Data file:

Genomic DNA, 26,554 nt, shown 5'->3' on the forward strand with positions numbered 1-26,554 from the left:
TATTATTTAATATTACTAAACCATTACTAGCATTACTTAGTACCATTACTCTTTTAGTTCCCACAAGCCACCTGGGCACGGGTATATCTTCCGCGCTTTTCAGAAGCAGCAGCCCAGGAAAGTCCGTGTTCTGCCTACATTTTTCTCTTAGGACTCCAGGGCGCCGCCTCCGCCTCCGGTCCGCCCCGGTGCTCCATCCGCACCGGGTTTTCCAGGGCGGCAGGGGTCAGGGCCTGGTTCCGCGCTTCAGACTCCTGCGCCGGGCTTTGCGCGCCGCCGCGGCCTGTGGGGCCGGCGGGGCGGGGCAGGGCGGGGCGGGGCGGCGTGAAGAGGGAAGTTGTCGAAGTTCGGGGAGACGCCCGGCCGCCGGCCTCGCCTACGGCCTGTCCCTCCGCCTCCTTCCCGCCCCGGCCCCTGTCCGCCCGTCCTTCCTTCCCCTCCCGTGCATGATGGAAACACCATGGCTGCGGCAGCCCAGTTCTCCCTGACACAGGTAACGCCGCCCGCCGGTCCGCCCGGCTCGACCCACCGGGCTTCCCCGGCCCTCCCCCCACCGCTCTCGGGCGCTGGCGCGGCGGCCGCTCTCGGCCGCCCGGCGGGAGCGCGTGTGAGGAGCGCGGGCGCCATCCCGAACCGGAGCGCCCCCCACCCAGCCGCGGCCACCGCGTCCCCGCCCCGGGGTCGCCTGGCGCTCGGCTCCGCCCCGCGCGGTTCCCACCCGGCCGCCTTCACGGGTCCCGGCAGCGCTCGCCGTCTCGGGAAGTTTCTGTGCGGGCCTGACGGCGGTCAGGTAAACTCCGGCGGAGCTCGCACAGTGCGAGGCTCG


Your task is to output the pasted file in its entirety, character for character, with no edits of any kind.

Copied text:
Genomic DNA, 26,554 nt, shown 5'->3' on the forward strand with positions numbered 1-26,554 from the left:
TATTATTTAATATTACTAAACCATTACTAGCATTACTTAGTACCATTACTCTTTTAGTTCCCACAAGCCACCTGGGCACGGGTATATCTTCCGCGCTTTTCAGAAGCAGCAGCCCAGGAAAGTCCGTGTTCTGCCTACATTTTTCTCTTAGGACTCCAGGGCGCCGCCTCCGCCTCCGGTCCGCCCCGGTGCTCCATCCGCACCGGGTTTTCCAGGGCGGCAGGGGTCAGGGCCTGGTTCCGCGCTTCAGACTCCTGCGCCGGGCTTTGCGCGCCGCCGCGGCCTGTGGGGCCGGCGGGGCGGGGCAGGGCGGGGCGGGGCGGCGTGAAGAGGGAAGTTGTCGAAGTTCGGGGAGACGCCCGGCCGCCGGCCTCGCCTACGGCCTGTCCCTCCGCCTCCTTCCCGCCCCGGCCCCTGTCCGCCCGTCCTTCCTTCCCCTCCCGTGCATGATGGAAACACCATGGCTGCGGCAGCCCAGTTCTCCCTGACACAGGTAACGCCGCCCGCCGGTCCGCCCGGCTCGACCCACCGGGCTTCCCCGGCCCTCCCCCCACCGCTCTCGGGCGCTGGCGCGGCGGCCGCTCTCGGCCGCCCGGCGGGAGCGCGTGTGAGGAGCGCGGGCGCCATCCCGAACCGGAGCGCCCCCCACCCAGCCGCGGCCACCGCGTCCCCGCCCCGGGGTCGCCTGGCGCTCGGCTCCGCCCCGCGCGGTTCCCACCCGGCCGCCTTCACGGGTCCCGGCAGCGCTCGCCGTCTCGGGAAGTTTCTGTGCGGGCCTGACGGCGGTCAGGTAAACTCCGGCGGAGCTCGCACAGTGCGAGGCTCG